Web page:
I have made a few posts about privacy seals on this blog, however their integrity is being tarnished by Controlscan that certified the privacy and security of online retailers and other Web sites but has been accused of misleading consumers about how often it monitored the sites and the steps it took to verify their privacy and security practices. The settlements will bar future misrepresentations. The founder and former Chief Executive Officer has entered into a separate settlement that requires him to give up $102,000 in ill-gotten gains. Read more at the Federal Trade Commission’s web site for US consumers.

I came across this good article on the use of trustmarks, their effectiveness, etc. This follows quite nicely the posting on privacy seals that I made July 2007.

I have been seeing more and more the use of the Truste privacy seal. Yahoo/Flickr for example refer to this in their privacy statement. They are still collecting PII and using it for research, but they do not sell it. Of course it still doesn’t prevent them from using our PII to create profiles, strip our information of PII and attach these profiles instead. Well we can’t have everything….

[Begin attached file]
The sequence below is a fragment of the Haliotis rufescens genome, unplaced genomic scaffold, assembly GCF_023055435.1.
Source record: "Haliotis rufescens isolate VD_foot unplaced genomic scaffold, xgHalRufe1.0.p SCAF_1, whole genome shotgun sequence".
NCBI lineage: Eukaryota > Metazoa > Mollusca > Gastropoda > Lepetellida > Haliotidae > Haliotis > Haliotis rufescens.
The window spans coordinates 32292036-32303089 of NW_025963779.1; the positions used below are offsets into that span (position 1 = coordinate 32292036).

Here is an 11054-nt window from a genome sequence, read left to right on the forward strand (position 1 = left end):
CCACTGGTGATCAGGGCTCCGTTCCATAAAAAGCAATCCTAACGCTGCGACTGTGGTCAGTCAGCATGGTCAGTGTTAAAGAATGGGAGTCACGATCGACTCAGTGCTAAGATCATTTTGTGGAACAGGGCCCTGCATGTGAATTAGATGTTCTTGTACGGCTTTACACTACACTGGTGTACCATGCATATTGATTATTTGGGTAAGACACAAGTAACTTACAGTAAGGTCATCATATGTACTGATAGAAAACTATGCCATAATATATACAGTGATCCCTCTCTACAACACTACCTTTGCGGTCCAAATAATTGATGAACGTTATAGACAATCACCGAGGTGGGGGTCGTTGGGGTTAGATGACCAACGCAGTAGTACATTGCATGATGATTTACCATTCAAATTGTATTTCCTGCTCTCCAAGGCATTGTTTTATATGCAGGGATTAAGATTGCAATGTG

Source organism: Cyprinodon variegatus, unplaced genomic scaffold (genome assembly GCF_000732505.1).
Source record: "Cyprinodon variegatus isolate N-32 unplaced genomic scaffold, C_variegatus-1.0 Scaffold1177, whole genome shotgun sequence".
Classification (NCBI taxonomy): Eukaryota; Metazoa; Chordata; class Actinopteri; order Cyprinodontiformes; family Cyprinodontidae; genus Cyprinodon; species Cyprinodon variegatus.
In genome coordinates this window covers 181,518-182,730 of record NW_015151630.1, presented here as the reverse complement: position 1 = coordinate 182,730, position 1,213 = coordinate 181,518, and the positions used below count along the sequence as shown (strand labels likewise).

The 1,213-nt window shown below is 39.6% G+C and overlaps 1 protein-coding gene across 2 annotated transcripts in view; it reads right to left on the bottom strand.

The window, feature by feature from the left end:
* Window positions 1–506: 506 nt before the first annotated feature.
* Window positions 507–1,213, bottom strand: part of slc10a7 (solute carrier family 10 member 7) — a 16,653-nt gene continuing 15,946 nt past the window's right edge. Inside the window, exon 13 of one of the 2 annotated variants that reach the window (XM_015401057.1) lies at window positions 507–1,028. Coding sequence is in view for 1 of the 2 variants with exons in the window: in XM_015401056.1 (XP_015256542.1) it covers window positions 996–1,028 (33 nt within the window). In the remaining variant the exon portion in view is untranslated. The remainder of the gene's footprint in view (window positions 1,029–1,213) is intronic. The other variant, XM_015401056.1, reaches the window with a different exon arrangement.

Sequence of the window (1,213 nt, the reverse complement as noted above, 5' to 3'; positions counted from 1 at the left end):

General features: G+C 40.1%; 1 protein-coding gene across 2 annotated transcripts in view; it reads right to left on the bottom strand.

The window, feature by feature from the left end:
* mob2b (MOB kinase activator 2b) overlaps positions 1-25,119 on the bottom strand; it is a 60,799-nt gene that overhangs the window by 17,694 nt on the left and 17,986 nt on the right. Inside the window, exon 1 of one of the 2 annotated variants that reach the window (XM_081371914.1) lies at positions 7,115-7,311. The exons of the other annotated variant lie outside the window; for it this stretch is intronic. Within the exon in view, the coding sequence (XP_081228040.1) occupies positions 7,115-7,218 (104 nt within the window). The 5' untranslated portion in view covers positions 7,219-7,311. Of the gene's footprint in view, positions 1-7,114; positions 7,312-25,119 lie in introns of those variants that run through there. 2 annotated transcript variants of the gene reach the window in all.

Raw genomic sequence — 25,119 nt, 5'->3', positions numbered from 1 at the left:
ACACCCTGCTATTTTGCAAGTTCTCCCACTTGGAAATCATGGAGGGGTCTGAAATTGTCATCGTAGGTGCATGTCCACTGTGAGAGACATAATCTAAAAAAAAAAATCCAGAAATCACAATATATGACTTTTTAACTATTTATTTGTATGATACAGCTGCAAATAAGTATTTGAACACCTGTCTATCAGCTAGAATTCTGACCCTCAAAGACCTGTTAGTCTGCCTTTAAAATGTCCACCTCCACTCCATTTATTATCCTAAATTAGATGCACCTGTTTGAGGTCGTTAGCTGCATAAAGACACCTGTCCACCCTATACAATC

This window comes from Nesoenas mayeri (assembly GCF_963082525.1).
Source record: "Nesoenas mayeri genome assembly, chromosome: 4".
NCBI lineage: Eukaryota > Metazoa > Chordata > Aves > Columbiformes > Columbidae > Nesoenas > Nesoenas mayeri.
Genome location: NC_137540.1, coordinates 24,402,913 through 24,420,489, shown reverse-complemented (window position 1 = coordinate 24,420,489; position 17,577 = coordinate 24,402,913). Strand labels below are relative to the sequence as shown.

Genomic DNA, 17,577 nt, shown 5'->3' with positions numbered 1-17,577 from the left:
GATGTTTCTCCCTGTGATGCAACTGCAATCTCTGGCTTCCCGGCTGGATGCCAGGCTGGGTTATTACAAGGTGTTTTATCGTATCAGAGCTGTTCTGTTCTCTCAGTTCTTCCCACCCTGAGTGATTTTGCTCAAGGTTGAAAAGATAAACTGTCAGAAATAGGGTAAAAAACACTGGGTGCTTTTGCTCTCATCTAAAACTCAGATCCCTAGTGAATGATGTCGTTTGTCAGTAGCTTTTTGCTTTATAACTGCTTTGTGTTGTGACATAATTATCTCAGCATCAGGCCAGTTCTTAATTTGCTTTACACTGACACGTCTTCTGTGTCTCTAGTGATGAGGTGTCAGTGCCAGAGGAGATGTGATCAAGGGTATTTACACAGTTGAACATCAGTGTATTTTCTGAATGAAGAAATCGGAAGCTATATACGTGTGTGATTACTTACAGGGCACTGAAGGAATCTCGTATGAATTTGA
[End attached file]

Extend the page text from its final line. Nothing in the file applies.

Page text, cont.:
The TRUSTe seal means that the company whose Web site we are visiting takes our privacy seriously. They monitor the compliance of member businesses, provide an arena for us to file privacy violation complaints, and make sure these complaints are heard.

I like this. Not perfect, but something that we can all understand. So check out for the Truste seal before sharing your personal information. It’s better than nothing…..

A privacy seal is an image that you display on your Web site that is granted by a privacy seal provider. It provides easily verifiable assurance to your customers that you care about their private information.

Take a look at this report from Forrester that does a comparison of different type of privacy seals available. Date of report is September 2006. It also includes privacy seals available concerning the use of children’s information.